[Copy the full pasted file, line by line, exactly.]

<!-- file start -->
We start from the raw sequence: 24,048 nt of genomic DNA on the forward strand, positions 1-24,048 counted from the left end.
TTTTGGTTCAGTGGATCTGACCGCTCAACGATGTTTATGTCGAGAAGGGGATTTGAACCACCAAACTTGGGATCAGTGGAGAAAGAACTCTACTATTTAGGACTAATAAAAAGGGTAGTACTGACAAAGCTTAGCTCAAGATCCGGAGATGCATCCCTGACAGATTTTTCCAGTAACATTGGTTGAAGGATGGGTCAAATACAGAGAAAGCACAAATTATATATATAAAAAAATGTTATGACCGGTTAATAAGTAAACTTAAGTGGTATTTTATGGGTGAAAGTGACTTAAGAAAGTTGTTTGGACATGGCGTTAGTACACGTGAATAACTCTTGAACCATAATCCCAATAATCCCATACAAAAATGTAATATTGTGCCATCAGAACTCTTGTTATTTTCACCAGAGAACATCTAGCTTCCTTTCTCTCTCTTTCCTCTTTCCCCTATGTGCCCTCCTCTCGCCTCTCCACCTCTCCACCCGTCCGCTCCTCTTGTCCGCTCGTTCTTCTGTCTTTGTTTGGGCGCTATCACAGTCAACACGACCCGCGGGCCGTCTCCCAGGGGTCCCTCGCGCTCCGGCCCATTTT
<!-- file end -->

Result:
We start from the raw sequence: 24,048 nt of genomic DNA on the forward strand, positions 1-24,048 counted from the left end.
TTTTGGTTCAGTGGATCTGACCGCTCAACGATGTTTATGTCGAGAAGGGGATTTGAACCACCAAACTTGGGATCAGTGGAGAAAGAACTCTACTATTTAGGACTAATAAAAAGGGTAGTACTGACAAAGCTTAGCTCAAGATCCGGAGATGCATCCCTGACAGATTTTTCCAGTAACATTGGTTGAAGGATGGGTCAAATACAGAGAAAGCACAAATTATATATATAAAAAAATGTTATGACCGGTTAATAAGTAAACTTAAGTGGTATTTTATGGGTGAAAGTGACTTAAGAAAGTTGTTTGGACATGGCGTTAGTACACGTGAATAACTCTTGAACCATAATCCCAATAATCCCATACAAAAATGTAATATTGTGCCATCAGAACTCTTGTTATTTTCACCAGAGAACATCTAGCTTCCTTTCTCTCTCTTTCCTCTTTCCCCTATGTGCCCTCCTCTCGCCTCTCCACCTCTCCACCCGTCCGCTCCTCTTGTCCGCTCGTTCTTCTGTCTTTGTTTGGGCGCTATCACAGTCAACACGACCCGCGGGCCGTCTCCCAGGGGTCCCTCGCGCTCCGGCCCATTTT